The Environmental Protection Agency, in a proposed reversal of yet another Obama-era rule, said rules preventing coal-fired power plants from releasing mercury should not be considered “appropriate and necessary.”
“The administrator has concluded that the identification of these benefits is not sufficient, in light of the gross imbalance of monetized costs,” the EPA announcement read.
The proposal will be up for 60 days of public comment before a final ruling goes into effect. Andrew Wheeler, the acting EPA administration signed the proposal.
The National Mining Association praised the move, saying the mercury regulations are “punitive” and “massively unbalanced.”
Research shows that when coal is burned, it releases mercury into the air, posing a health risk, particularly for babies developing in the womb and young children. Elemental and methylmercury are toxic to the central and peripheral nervous systems, affecting the nervous, digestive and immune systems, lungs and kidneys. Mercury exposure may be fatal.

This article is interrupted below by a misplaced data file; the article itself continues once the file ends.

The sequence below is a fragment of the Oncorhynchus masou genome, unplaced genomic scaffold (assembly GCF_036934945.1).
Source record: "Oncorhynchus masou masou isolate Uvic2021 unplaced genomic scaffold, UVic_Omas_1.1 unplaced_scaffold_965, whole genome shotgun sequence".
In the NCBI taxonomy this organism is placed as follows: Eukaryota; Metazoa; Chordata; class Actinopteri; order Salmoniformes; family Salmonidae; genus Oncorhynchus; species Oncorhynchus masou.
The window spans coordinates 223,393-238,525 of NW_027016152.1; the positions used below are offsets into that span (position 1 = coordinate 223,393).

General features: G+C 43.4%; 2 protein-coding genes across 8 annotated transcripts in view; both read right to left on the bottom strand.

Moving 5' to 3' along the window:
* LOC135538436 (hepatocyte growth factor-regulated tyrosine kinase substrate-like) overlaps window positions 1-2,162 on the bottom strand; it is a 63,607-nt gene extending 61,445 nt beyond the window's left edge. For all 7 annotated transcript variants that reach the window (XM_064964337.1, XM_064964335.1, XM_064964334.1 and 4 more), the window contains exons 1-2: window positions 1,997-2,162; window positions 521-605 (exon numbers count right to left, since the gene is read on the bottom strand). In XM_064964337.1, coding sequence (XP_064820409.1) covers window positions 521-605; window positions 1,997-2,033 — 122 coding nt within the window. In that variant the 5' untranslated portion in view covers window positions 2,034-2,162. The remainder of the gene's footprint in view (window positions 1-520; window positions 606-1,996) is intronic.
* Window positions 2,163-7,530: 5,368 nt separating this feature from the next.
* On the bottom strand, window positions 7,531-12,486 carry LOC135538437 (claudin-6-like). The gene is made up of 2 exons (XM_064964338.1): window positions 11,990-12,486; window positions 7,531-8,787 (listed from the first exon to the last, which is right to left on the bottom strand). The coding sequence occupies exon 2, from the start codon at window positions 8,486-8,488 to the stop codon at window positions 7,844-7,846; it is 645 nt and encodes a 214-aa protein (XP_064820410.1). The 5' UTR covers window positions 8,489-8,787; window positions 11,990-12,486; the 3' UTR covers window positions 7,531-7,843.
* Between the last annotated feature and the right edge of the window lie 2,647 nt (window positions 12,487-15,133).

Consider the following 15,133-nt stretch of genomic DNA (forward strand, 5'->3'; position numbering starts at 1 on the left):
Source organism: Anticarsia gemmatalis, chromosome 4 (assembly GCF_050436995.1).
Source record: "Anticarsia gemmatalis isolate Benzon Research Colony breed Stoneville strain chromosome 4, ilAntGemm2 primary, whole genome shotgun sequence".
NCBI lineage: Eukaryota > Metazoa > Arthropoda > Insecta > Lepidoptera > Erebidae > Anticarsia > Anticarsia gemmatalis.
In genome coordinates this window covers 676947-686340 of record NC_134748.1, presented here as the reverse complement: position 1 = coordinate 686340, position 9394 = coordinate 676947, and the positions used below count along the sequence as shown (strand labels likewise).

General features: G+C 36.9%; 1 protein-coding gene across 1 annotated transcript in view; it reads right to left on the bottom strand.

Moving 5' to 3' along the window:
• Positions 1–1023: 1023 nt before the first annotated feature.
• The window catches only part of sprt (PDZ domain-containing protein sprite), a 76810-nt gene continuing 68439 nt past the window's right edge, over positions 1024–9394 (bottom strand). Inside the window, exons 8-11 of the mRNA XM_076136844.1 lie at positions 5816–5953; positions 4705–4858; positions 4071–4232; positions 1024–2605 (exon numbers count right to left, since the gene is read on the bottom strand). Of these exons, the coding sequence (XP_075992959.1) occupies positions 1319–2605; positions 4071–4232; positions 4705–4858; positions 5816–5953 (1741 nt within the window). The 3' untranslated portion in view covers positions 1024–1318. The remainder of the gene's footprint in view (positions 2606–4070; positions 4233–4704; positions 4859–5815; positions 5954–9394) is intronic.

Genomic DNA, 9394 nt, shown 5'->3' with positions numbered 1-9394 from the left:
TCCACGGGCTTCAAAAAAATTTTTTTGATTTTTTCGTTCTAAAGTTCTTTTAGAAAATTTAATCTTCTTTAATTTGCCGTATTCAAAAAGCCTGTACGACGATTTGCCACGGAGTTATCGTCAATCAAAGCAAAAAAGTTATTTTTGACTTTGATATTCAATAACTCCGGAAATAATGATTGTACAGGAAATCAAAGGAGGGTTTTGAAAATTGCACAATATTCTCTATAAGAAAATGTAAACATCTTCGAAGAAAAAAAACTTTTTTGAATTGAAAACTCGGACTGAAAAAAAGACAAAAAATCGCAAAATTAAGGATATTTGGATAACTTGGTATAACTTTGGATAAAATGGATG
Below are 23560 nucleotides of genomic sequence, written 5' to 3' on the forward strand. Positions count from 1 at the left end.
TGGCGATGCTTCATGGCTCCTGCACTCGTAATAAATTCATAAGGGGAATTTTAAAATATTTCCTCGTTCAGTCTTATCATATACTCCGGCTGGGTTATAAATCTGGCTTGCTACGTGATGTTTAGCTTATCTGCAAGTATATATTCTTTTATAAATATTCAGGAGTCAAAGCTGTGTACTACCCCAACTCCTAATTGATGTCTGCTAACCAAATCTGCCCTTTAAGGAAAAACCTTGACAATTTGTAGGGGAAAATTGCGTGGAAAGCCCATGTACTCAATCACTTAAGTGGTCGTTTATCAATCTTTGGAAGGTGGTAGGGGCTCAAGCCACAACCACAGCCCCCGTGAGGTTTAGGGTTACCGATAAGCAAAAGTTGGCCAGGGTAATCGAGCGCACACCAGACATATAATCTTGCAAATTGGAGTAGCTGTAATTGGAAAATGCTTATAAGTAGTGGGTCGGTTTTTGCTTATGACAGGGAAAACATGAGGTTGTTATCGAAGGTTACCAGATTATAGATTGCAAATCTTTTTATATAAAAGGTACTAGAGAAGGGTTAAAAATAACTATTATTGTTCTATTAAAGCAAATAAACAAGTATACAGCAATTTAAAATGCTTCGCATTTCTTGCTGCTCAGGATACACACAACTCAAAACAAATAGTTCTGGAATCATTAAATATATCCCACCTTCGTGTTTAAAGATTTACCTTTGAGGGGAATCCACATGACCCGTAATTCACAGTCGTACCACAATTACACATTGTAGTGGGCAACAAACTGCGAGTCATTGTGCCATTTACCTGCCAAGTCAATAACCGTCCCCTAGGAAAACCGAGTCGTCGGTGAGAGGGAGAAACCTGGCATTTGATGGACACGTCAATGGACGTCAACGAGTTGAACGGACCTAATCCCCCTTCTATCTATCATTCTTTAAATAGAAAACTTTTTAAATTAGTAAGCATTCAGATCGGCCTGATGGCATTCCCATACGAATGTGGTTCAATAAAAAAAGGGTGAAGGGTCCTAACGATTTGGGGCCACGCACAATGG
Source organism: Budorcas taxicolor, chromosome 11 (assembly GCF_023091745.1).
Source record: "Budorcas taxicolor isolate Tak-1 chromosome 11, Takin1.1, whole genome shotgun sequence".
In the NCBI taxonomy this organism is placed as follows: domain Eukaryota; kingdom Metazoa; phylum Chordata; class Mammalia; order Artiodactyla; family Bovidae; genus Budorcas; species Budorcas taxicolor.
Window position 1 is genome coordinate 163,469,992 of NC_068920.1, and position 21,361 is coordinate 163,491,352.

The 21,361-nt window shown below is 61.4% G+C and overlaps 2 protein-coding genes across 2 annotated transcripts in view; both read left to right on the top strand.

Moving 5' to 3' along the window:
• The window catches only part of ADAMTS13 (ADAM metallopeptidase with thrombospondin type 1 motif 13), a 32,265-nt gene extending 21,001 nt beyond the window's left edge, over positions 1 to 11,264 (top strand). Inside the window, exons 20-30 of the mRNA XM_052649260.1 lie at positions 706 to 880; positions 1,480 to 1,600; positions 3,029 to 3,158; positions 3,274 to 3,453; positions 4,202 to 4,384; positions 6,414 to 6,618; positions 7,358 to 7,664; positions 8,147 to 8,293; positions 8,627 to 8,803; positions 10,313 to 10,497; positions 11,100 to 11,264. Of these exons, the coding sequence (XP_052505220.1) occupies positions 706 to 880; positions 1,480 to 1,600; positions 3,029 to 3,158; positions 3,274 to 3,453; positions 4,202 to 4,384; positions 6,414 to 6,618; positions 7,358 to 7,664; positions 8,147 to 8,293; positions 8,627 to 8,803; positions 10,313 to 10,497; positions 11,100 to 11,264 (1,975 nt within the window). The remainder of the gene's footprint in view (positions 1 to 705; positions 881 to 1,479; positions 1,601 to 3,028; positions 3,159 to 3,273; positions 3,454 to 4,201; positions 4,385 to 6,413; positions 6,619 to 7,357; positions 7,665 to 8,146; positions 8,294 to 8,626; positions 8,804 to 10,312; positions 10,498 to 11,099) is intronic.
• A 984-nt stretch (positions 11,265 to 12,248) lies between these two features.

The mercury regulation also costs the coal industry $9.6 billion annually, making it among the most expensive regulations the EPA has ever had to enforce.
Since former President Barack Obama enacted the mercury regulations––known as the Mercury and Air Toxics Standards–– scientists say mercury pollution from power plants has declined more than 80 percent nationwide. Although the EPA’s proposal does not eliminate the regulations outright, it sets the stage for weakening them altogether, particularly, as The New York Times observes, in weakening “the ability of the E.P.A. to impose new regulations in the future by adjusting the way the agency measures the benefits of curbing pollutants, giving less weight to the potential health gains.”